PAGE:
Pollsters Debate Including Cell Phones In Polls

This story was written by Colin Kavanaugh, Daily Pennsylvanian


For pollsters, cell phone static may be getting in the way of good polling.

Across the country, pollsters attempting to accurately reflect the public's choice for president are facing a big - and unprecedented - problem: cell-phone dominance among youth combined with historic young-voter turnout in the primaries.

"There's a great fear that the traditional methods of polling," which utilize only land lines, are not "representative" of younger voters who tend to only use cell phones, said Richard Johnston, a Penn Political Science professor.

In 2004, just 5 percent of Americans were cell-only users, according to the Gallup Organization. Pollsters believed that group was an accurate sampling of the population at large.

But now, 13 percent of Americans only use a cell phone, according to Gallup, and that number disproportionately includes younger people.

Eric Nielsen, senior director for media strategies at Gallup, said the organization has been watching the impact of youth voters and overall cell-phone-only use this election cycle, and he considers it an important issue.

For its election polling this year, 13 percent Gallup's sample is made up of registered voters who only use cell phones.

Nielsen said he realizes that it remains to be seen how much of the expressed young voter interest will turn into results on election day.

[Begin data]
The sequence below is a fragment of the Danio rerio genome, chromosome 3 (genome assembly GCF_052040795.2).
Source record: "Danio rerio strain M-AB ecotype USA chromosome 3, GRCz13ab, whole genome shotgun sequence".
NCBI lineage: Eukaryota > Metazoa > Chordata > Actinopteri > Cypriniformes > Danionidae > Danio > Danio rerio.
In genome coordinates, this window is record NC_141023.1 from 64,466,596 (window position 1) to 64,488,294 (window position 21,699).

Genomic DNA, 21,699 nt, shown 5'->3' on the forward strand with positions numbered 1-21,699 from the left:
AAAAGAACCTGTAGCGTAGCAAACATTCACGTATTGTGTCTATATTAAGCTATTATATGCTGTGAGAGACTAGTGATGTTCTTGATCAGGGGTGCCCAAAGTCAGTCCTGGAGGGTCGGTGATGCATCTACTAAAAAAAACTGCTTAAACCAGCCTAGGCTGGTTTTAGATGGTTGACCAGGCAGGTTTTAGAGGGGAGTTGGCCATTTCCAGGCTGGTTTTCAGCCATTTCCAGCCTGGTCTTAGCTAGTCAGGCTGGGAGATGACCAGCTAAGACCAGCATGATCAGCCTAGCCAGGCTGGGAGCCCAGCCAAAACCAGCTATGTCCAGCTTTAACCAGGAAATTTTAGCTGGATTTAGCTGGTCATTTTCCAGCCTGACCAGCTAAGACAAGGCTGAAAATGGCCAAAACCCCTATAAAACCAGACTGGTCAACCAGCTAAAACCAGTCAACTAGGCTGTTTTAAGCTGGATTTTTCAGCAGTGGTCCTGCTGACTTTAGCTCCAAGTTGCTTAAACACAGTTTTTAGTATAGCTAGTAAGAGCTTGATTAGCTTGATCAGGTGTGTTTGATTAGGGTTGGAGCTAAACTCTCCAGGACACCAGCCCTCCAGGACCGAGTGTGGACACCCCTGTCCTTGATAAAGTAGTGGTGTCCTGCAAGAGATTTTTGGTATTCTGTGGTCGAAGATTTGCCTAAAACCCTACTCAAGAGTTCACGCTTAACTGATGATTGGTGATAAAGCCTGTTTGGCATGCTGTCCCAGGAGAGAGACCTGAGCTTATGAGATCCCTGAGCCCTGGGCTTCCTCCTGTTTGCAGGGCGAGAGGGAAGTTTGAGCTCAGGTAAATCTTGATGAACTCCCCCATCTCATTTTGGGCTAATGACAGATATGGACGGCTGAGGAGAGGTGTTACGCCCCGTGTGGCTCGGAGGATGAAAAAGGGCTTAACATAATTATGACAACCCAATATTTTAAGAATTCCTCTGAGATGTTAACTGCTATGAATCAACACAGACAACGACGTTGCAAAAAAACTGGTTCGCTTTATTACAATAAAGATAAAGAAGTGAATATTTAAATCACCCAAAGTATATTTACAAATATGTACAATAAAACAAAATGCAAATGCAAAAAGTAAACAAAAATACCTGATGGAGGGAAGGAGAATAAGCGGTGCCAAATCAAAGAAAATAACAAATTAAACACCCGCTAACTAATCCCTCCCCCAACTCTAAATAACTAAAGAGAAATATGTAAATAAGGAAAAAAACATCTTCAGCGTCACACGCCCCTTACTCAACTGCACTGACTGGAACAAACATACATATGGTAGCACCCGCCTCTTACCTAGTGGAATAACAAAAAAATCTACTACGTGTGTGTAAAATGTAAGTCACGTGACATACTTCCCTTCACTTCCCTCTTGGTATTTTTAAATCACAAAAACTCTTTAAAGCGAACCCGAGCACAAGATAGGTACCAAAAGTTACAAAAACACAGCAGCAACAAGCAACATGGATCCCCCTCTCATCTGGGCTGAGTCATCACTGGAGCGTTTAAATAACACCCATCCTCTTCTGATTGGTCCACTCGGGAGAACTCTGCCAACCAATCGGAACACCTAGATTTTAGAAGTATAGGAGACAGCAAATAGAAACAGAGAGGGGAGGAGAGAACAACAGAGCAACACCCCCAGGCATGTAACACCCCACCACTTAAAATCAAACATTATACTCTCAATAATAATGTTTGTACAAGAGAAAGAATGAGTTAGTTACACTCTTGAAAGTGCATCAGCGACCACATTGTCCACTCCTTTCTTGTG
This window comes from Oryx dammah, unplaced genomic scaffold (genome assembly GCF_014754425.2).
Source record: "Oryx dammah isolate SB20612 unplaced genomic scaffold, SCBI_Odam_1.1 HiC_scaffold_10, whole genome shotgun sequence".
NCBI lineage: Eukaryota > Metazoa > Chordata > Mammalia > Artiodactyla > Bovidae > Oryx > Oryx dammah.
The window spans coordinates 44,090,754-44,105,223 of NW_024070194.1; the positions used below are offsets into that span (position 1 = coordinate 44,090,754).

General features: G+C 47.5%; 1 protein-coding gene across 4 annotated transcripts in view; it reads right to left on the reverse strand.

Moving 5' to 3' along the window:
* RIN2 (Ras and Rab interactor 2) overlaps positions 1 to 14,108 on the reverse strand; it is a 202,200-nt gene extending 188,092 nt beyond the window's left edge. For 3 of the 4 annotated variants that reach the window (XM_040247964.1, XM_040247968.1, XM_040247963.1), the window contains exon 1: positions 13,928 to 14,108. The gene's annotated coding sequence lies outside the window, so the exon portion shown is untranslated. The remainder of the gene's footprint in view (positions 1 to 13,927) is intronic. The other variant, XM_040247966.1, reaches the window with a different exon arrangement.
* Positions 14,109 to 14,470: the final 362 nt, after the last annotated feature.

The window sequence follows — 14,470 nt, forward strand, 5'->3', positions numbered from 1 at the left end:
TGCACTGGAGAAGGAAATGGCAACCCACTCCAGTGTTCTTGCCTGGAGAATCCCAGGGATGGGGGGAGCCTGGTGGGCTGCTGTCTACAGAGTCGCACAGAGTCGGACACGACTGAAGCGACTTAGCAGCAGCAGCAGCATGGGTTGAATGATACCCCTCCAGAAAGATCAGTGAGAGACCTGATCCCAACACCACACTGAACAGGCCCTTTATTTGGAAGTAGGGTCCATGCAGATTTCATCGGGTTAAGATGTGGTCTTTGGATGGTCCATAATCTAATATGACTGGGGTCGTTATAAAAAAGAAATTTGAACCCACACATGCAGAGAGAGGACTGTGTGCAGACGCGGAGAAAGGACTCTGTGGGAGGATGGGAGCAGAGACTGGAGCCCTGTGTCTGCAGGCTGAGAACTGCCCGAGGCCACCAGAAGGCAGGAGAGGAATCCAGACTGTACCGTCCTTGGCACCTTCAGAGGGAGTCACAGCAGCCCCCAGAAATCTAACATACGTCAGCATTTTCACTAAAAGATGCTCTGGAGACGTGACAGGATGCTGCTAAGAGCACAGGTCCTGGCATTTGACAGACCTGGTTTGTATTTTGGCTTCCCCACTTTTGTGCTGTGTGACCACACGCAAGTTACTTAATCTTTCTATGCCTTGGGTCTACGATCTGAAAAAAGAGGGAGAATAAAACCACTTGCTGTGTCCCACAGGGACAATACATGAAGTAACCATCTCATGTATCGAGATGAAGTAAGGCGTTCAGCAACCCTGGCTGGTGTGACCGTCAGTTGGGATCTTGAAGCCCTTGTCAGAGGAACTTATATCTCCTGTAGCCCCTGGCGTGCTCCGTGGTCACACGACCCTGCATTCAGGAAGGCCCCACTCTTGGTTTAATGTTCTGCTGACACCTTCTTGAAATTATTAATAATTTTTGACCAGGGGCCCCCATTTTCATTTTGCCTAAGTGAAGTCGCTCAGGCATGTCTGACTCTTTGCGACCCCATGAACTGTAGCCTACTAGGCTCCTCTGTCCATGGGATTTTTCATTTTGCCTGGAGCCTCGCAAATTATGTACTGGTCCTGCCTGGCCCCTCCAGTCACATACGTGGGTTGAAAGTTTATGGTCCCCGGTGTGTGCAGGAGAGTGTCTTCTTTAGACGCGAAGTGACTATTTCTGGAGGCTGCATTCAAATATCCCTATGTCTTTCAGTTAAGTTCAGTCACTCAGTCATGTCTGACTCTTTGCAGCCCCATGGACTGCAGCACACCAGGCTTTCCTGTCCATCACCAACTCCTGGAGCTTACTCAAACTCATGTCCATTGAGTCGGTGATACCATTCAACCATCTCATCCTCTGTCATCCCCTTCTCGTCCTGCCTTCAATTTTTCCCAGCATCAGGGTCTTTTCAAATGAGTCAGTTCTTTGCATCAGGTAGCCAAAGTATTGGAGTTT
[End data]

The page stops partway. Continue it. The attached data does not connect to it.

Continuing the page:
For that reason, not all polling firms agree that cell-phone-only voters should be included in their sampling.

Ann Selzer, president of Selzer & Company, a public-opinion research group famous for its accurate polling in the Iowa caucuses, said there is "very little difference" in demographics between cell-only users and land-line users.

As a result, she is not convinced that cell-only voters' political views trend a particular direction distinct from land-line voters.

Selzer has thus opted not to include cell-only users in her sample. However, she does weight younger voters more heavily to account for increased youth interest in this election.

Selzer said polling firms can no longer use "the past" as a reference point for how to weight younger voters in their models given the historic youth turnout in the primaries.

In her polls, she said, she thinks nothing is lost by not polling cell-only users so long as each age group is weighted accurately.

One thing is certain: With historic youth turnout and the increase in cell-phone use nationally, pollsters have been forced to reexamine their methodology, and construct new ways to accurately represent the population.

"We're all going to have to start involving cell phones" in our polls, Nielsen said. "Cell-phone-only groups are becoming a very different sample, and I'm fairly convinced that it will have to become a part of the method we use."
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